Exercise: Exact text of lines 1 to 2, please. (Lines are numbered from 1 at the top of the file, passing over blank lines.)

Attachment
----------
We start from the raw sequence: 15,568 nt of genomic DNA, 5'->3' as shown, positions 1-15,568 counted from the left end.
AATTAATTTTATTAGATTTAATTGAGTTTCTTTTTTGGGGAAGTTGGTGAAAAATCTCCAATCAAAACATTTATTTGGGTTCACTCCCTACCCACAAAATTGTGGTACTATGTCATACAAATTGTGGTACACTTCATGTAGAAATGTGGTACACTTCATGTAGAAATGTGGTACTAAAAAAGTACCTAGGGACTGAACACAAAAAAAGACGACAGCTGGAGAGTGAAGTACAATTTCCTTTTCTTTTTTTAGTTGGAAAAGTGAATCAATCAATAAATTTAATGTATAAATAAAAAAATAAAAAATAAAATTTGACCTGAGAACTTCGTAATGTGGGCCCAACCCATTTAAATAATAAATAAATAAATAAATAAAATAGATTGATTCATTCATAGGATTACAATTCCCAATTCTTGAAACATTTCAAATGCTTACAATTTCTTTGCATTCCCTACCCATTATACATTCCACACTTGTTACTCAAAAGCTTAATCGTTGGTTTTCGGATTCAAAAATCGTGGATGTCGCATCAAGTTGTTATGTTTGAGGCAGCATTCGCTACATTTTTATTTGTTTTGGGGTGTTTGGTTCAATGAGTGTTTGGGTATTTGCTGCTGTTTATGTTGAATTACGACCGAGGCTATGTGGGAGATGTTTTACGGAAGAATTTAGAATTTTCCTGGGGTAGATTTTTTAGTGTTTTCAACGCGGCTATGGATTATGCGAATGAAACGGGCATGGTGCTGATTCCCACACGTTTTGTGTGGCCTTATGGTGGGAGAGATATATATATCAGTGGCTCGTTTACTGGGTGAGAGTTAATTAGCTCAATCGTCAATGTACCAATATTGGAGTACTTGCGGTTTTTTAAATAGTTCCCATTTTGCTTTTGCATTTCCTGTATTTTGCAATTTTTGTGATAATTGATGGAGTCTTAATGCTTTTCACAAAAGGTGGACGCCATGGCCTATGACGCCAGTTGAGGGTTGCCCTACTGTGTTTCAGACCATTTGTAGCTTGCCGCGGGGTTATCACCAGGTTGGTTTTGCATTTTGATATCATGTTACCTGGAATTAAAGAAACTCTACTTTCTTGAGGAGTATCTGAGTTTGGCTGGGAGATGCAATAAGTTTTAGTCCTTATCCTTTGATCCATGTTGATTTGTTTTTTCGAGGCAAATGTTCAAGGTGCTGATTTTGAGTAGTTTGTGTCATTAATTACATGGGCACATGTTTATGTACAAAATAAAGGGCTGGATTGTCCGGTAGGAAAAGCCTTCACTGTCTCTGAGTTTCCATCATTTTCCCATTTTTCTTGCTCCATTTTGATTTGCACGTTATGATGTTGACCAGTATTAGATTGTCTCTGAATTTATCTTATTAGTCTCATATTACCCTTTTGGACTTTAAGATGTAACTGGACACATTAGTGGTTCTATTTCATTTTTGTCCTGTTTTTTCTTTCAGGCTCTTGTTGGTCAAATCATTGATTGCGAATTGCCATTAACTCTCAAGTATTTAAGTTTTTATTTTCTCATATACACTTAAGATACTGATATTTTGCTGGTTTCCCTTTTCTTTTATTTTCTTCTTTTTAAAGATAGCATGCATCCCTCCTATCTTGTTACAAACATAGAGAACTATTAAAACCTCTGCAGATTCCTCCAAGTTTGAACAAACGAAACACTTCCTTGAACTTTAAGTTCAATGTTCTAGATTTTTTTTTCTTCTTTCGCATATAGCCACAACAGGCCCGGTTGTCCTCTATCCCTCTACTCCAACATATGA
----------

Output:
We start from the raw sequence: 15,568 nt of genomic DNA, 5'->3' as shown, positions 1-15,568 counted from the left end.
AATTAATTTTATTAGATTTAATTGAGTTTCTTTTTTGGGGAAGTTGGTGAAAAATCTCCAATCAAAACATTTATTTGGGTTCACTCCCTACCCACAAAATTGTGGTACTATGTCATACAAATTGTGGTACACTTCATGTAGAAATGTGGTACACTTCATGTAGAAATGTGGTACTAAAAAAGTACCTAGGGACTGAACACAAAAAAAGACGACAGCTGGAGAGTGAAGTACAATTTCCTTTTCTTTTTTTAGTTGGAAAAGTGAATCAATCAATAAATTTAATGTATAAATAAAAAAATAAAAAATAAAATTTGACCTGAGAACTTCGTAATGTGGGCCCAACCCATTTAAATAATAAATAAATAAATAAATAAAATAGATTGATTCATTCATAGGATTACAATTCCCAATTCTTGAAACATTTCAAATGCTTACAATTTCTTTGCATTCCCTACCCATTATACATTCCACACTTGTTACTCAAAAGCTTAATCGTTGGTTTTCGGATTCAAAAATCGTGGATGTCGCATCAAGTTGTTATGTTTGAGGCAGCATTCGCTACATTTTTATTTGTTTTGGGGTGTTTGGTTCAATGAGTGTTTGGGTATTTGCTGCTGTTTATGTTGAATTACGACCGAGGCTATGTGGGAGATGTTTTACGGAAGAATTTAGAATTTTCCTGGGGTAGATTTTTTAGTGTTTTCAACGCGGCTATGGATTATGCGAATGAAACGGGCATGGTGCTGATTCCCACACGTTTTGTGTGGCCTTATGGTGGGAGAGATATATATATCAGTGGCTCGTTTACTGGGTGAGAGTTAATTAGCTCAATCGTCAATGTACCAATATTGGAGTACTTGCGGTTTTTTAAATAGTTCCCATTTTGCTTTTGCATTTCCTGTATTTTGCAATTTTTGTGATAATTGATGGAGTCTTAATGCTTTTCACAAAAGGTGGACGCCATGGCCTATGACGCCAGTTGAGGGTTGCCCTACTGTGTTTCAGACCATTTGTAGCTTGCCGCGGGGTTATCACCAGGTTGGTTTTGCATTTTGATATCATGTTACCTGGAATTAAAGAAACTCTACTTTCTTGAGGAGTATCTGAGTTTGGCTGGGAGATGCAATAAGTTTTAGTCCTTATCCTTTGATCCATGTTGATTTGTTTTTTCGAGGCAAATGTTCAAGGTGCTGATTTTGAGTAGTTTGTGTCATTAATTACATGGGCACATGTTTATGTACAAAATAAAGGGCTGGATTGTCCGGTAGGAAAAGCCTTCACTGTCTCTGAGTTTCCATCATTTTCCCATTTTTCTTGCTCCATTTTGATTTGCACGTTATGATGTTGACCAGTATTAGATTGTCTCTGAATTTATCTTATTAGTCTCATATTACCCTTTTGGACTTTAAGATGTAACTGGACACATTAGTGGTTCTATTTCATTTTTGTCCTGTTTTTTCTTTCAGGCTCTTGTTGGTCAAATCATTGATTGCGAATTGCCATTAACTCTCAAGTATTTAAGTTTTTATTTTCTCATATACACTTAAGATACTGATATTTTGCTGGTTTCCCTTTTCTTTTATTTTCTTCTTTTTAAAGATAGCATGCATCCCTCCTATCTTGTTACAAACATAGAGAACTATTAAAACCTCTGCAGATTCCTCCAAGTTTGAACAAACGAAACACTTCCTTGAACTTTAAGTTCAATGTTCTAGATTTTTTTTTCTTCTTTCGCATATAGCCACAACAGGCCCGGTTGTCCTCTATCCCTCTACTCCAACATATGA